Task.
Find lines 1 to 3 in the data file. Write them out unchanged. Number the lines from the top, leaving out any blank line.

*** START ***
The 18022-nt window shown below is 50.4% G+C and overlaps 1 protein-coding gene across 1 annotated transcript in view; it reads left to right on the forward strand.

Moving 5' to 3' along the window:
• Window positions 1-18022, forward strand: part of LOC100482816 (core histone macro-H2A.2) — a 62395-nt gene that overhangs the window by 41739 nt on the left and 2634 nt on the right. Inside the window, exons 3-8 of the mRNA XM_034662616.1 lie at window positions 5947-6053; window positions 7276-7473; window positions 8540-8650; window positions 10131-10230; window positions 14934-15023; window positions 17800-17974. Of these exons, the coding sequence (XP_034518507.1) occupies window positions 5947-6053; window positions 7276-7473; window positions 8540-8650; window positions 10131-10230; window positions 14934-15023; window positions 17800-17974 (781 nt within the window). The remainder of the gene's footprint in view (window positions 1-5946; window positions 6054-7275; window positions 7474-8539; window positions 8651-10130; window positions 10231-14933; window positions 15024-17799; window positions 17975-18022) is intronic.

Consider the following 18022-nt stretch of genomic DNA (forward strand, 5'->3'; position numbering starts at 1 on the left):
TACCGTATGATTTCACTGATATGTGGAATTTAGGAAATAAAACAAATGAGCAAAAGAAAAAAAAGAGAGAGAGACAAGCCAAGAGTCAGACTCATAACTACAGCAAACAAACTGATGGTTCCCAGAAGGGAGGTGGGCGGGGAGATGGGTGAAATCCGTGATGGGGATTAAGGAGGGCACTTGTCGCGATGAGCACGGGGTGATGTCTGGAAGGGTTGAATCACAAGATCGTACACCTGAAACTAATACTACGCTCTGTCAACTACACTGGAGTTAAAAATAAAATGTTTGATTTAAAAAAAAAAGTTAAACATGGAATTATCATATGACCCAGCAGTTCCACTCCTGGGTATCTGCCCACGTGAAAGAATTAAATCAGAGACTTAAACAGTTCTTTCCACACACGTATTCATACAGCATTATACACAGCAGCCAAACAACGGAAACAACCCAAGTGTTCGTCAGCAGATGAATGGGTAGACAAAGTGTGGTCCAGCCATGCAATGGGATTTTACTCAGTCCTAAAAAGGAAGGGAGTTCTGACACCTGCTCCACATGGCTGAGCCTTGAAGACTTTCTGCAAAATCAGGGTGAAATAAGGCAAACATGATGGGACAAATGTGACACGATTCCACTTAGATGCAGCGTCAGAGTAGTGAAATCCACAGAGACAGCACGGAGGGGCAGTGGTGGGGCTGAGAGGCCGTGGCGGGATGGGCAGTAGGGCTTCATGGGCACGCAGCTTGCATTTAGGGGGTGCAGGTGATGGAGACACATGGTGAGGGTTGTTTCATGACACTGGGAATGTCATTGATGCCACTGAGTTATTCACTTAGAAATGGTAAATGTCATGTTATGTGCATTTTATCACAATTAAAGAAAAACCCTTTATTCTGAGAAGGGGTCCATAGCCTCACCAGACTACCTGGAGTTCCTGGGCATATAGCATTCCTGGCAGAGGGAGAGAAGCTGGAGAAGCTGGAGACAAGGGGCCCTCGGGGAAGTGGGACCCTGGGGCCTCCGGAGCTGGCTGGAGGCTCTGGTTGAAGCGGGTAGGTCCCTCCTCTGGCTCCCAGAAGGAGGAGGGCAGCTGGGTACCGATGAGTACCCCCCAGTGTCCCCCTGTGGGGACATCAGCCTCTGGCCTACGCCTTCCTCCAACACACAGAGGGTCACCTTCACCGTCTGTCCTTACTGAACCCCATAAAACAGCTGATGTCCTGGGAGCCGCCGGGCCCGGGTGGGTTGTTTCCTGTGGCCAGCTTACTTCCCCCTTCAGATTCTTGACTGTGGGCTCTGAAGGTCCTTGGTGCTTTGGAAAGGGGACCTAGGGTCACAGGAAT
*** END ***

The 18022-nt window shown below is 50.4% G+C and overlaps 1 protein-coding gene across 1 annotated transcript in view; it reads left to right on the forward strand.

Moving 5' to 3' along the window:
• Window positions 1-18022, forward strand: part of LOC100482816 (core histone macro-H2A.2) — a 62395-nt gene that overhangs the window by 41739 nt on the left and 2634 nt on the right. Inside the window, exons 3-8 of the mRNA XM_034662616.1 lie at window positions 5947-6053; window positions 7276-7473; window positions 8540-8650; window positions 10131-10230; window positions 14934-15023; window positions 17800-17974. Of these exons, the coding sequence (XP_034518507.1) occupies window positions 5947-6053; window positions 7276-7473; window positions 8540-8650; window positions 10131-10230; window positions 14934-15023; window positions 17800-17974 (781 nt within the window). The remainder of the gene's footprint in view (window positions 1-5946; window positions 6054-7275; window positions 7474-8539; window positions 8651-10130; window positions 10231-14933; window positions 15024-17799; window positions 17975-18022) is intronic.